Facebook India MD Ajit Mohan said Facebook doesn’t profit from hate speech of any kind.
Speaking publicly for the first time after the recent controversy around not banning influential people posting hate messages on its platform, Mohan told TOI: “It’s not good for us, not for people on the platform. There is no constituency that benefits from hate speech…(We) lean in as much as we can to both enforce our community standards and keep all kinds of harm away from the platform.”
Asked about the alleged delayed action in banning BJP MLA Raja Singh for his hate messages, Mohan said what has been missed by most people during recent discussions is that Raja’s hate messages were taken off in 2018 and 2019.
He indicated the issue of banning someone from the platform is a more complicated one, and Facebook was close to concluding that evaluation on Raja when the controversy broke. “The bias is for more speech to be on the platform than less. If it’s the speech of an elected official, the idea is that the voters and constituents should be able to make a call for themselves in terms of the nature of that speech…we should not be in a position, which is possible, of censorship, of speech from elected officials or political leaders. But having said that, there is no exception for hate speech and therefore even in this case, going back to 2018, we have taken down content that violated our community standards on the platform,” he said.
Facebook banned Singh earlier this month, a few weeks after the Wall Street Journal wrote that it had not banned Singh because of pressure from the ruling BJP.
Mohan, who took over his current role 20 months ago, said Facebook’s commitment towards curbing hate speech has been visible in the last three years. He said it removed over 22 million pieces of hateful content from the platform in the June quarter. This was just about 1.7 million in the December quarter of 2017. “That’s the multiplier movement between 2017-end and mid-2020. We have made enormous investments in automation and AI to make sure we are dramatically improving our capability to pick up content that violates our community standards, including hate speech, even before people report them. Of all the content pieces taken down, more than 90% were identified by these automated systems,” he said.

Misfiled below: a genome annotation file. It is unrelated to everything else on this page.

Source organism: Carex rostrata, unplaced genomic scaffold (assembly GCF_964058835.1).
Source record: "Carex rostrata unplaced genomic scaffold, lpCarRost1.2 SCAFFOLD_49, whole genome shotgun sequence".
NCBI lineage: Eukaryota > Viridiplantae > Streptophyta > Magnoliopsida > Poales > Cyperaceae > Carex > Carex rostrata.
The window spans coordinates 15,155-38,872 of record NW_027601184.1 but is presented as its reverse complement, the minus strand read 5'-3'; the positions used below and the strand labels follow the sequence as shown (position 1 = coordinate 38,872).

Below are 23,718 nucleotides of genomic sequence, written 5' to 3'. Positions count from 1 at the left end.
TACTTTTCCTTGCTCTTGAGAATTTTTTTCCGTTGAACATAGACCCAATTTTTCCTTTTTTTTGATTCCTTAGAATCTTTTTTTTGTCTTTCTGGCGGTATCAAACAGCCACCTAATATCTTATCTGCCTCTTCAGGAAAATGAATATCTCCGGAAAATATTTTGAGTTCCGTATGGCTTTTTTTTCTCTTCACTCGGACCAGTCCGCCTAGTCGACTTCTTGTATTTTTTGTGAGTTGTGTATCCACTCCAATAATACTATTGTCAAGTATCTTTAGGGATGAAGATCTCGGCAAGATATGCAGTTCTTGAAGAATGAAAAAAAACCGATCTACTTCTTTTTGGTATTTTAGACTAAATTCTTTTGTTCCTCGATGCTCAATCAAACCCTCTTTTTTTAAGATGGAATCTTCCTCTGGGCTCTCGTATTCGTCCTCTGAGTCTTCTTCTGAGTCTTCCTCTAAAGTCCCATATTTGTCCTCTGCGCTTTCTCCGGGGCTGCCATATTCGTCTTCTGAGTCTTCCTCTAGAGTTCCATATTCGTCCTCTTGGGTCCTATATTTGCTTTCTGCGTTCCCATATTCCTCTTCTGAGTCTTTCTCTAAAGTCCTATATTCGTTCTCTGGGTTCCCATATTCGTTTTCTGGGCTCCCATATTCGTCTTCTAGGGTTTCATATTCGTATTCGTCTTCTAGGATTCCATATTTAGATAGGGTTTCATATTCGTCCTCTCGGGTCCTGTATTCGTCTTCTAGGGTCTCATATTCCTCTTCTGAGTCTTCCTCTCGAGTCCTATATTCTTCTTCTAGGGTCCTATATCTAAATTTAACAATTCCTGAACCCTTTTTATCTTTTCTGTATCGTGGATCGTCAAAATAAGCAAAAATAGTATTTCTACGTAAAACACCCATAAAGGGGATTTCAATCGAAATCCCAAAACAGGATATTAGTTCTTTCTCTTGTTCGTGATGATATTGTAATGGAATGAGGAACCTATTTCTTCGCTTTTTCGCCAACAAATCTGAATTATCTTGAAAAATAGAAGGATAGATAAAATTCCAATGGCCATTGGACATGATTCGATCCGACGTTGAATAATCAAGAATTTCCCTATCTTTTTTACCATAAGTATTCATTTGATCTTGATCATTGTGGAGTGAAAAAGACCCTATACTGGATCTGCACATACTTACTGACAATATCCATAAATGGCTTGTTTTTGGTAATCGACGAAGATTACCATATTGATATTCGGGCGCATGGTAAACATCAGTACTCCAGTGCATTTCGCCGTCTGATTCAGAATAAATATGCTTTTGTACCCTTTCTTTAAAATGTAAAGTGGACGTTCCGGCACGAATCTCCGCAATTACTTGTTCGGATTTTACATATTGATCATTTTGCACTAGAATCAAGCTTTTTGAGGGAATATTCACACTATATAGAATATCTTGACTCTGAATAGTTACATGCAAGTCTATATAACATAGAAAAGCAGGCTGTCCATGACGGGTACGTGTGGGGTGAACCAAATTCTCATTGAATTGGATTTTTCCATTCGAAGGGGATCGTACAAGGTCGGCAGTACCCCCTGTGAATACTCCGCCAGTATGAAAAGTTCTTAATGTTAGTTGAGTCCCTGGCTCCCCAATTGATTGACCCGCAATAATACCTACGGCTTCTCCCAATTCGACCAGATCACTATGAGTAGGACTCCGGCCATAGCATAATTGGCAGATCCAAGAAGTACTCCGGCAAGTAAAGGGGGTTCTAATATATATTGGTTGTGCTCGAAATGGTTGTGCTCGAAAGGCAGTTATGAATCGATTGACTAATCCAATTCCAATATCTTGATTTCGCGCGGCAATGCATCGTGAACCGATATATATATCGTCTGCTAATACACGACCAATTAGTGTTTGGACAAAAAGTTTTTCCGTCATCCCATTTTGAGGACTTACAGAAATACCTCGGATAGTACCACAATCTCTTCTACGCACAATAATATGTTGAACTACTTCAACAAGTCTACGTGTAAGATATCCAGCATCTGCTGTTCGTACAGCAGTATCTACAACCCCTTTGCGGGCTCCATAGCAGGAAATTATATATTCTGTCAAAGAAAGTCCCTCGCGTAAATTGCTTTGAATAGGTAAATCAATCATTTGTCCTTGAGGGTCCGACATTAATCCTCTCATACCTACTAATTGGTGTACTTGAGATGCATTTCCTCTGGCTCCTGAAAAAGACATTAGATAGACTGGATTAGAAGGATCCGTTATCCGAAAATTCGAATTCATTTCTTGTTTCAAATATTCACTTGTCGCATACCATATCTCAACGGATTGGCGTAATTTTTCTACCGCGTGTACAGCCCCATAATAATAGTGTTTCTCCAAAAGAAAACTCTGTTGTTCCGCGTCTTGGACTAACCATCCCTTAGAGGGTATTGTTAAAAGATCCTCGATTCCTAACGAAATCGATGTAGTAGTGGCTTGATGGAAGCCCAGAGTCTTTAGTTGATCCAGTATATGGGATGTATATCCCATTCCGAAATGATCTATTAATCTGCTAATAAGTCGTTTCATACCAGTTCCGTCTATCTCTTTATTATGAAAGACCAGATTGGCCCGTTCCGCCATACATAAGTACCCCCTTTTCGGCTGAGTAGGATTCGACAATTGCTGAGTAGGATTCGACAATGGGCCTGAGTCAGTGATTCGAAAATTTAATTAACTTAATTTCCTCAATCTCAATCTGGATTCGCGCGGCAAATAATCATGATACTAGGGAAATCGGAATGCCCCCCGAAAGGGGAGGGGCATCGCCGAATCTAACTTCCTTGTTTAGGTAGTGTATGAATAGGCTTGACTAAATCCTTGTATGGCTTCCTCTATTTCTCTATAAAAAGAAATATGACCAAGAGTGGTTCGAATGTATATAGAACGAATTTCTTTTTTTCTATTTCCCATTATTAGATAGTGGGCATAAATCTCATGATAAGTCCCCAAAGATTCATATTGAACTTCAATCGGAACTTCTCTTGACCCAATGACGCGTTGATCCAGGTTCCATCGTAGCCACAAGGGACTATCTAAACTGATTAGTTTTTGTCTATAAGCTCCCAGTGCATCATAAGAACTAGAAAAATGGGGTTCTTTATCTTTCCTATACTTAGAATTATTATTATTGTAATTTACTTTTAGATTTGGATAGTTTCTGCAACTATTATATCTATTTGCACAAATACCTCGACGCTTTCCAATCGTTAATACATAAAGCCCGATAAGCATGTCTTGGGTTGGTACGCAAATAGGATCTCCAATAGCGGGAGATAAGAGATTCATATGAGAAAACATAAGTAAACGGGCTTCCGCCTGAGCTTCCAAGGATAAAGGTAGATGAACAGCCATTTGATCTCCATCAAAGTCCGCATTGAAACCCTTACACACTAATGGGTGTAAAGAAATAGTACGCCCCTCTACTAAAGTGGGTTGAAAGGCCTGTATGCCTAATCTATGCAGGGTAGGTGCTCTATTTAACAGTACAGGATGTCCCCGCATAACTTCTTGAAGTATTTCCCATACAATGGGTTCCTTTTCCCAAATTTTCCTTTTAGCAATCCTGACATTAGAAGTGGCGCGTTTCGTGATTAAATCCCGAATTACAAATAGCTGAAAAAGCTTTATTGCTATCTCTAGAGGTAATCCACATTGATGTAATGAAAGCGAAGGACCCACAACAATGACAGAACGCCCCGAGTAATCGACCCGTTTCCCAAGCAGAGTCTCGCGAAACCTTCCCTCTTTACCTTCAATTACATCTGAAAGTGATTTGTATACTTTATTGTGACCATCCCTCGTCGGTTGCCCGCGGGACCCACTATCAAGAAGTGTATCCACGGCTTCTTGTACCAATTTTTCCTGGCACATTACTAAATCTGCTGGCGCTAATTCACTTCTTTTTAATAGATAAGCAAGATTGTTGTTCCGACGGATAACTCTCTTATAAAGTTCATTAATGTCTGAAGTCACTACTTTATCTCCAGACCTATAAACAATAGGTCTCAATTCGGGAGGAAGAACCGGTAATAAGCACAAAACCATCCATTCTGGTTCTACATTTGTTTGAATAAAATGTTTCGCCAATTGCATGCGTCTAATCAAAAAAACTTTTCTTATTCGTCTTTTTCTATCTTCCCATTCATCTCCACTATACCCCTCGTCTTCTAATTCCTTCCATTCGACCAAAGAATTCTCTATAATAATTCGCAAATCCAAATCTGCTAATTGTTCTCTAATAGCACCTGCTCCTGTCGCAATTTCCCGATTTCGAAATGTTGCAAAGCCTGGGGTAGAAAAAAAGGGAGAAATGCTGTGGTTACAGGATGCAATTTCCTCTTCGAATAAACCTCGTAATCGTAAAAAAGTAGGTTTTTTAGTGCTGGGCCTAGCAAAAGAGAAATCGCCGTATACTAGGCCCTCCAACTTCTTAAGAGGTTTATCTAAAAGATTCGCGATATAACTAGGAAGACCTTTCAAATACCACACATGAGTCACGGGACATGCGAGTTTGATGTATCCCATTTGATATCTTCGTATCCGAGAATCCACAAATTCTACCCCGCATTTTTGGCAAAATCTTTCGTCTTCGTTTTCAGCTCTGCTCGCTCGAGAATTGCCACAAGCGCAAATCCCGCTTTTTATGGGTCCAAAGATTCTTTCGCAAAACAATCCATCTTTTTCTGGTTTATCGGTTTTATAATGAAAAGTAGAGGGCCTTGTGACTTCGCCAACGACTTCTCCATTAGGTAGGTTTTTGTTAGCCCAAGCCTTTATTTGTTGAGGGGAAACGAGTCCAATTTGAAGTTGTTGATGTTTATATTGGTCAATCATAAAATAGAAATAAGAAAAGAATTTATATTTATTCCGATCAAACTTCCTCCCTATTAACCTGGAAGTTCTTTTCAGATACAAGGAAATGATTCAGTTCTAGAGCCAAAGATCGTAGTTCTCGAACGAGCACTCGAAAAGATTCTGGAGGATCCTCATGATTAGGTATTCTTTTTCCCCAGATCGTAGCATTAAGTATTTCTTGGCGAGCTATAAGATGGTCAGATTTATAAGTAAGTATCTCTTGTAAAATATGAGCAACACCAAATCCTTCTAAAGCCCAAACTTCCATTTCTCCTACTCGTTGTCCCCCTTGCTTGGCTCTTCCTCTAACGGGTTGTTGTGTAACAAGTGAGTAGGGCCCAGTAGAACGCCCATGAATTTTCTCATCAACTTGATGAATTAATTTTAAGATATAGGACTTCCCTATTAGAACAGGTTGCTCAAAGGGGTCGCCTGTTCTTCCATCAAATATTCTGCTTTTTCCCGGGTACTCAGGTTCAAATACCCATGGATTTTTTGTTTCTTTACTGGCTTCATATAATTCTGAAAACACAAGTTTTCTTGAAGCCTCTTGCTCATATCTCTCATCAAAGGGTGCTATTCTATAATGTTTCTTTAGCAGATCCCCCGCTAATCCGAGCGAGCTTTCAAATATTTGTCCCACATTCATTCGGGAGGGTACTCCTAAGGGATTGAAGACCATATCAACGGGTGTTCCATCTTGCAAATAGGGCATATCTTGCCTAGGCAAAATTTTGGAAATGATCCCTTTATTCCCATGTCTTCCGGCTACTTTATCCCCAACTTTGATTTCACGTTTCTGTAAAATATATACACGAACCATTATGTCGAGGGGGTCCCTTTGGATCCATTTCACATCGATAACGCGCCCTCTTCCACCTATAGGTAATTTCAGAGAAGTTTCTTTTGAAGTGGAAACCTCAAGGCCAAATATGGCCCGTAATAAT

Mohan said there are also more than 35,000 people who work on issues linked to safety and security which include enforcement of Facebook’s community standards. “That’s a big shift over the last 2-3 years. Besides investing in automation capabilities, we have human reviewers to identify hateful content before users report it,” he said.
Early this month, Mohan was called before a Parliamentary panel to discuss the alleged misuse of the social media platform. He was also summoned by the Delhi Assembly on the matter. Union IT minister Ravi Shankar Prasad wrote to Facebook CEO Mark Zuckerberg accusing the India management of deleting pages to reduce the reach of “right-of-centre ideology.”
Asked about criticism that Facebook is succumbing to demands from political parties in power, Mohan said it doesn’t look at party affiliations or any kind of other criteria, apart from taking an objective view of things – whether something violates its guidelines or not. “There are established protocols for legal orders. When there are legal orders for content take-down that involve issues related to law enforcement, security of all kinds, we honour that,” he said.
Asked about 41 NGOs around the world writing to Zuckerberg demanding that the India public policy head Ankhi Das be sent on administrative leave for her alleged role in perpetuating hate speech on the platform, Mohan said Facebook follows processes and systems designed to make sure that content policies meet community standards and no one individual can make an unilateral decision.
“We feel comfortable that the decisions that have been taken on the content enforcement side are objective and non-partisan. We take it extraordinarily seriously that we need to be neutral as a platform. Second, it’s important to highlight that the public policy team that Ankhi leads as part of my team is separate from the content policy team that enforces these decisions. In India, it’s separate and independent. In this case, public policy in India was not a decision maker,” he said.